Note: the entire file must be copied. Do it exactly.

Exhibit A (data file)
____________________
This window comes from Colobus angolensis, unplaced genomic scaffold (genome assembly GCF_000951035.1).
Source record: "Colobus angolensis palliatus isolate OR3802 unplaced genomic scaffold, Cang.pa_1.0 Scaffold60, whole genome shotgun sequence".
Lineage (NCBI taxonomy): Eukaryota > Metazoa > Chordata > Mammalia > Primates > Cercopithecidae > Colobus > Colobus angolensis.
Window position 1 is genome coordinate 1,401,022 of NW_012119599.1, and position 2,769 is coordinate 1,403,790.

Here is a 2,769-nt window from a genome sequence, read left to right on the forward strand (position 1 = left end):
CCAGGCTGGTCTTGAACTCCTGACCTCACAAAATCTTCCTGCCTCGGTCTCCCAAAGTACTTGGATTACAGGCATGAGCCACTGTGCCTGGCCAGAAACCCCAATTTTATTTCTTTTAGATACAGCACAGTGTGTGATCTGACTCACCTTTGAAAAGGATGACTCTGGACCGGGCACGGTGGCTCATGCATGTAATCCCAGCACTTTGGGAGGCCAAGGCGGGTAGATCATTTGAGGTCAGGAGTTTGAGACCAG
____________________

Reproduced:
This window comes from Colobus angolensis, unplaced genomic scaffold (genome assembly GCF_000951035.1).
Source record: "Colobus angolensis palliatus isolate OR3802 unplaced genomic scaffold, Cang.pa_1.0 Scaffold60, whole genome shotgun sequence".
Lineage (NCBI taxonomy): Eukaryota > Metazoa > Chordata > Mammalia > Primates > Cercopithecidae > Colobus > Colobus angolensis.
Window position 1 is genome coordinate 1,401,022 of NW_012119599.1, and position 2,769 is coordinate 1,403,790.

Here is a 2,769-nt window from a genome sequence, read left to right on the forward strand (position 1 = left end):
CCAGGCTGGTCTTGAACTCCTGACCTCACAAAATCTTCCTGCCTCGGTCTCCCAAAGTACTTGGATTACAGGCATGAGCCACTGTGCCTGGCCAGAAACCCCAATTTTATTTCTTTTAGATACAGCACAGTGTGTGATCTGACTCACCTTTGAAAAGGATGACTCTGGACCGGGCACGGTGGCTCATGCATGTAATCCCAGCACTTTGGGAGGCCAAGGCGGGTAGATCATTTGAGGTCAGGAGTTTGAGACCAG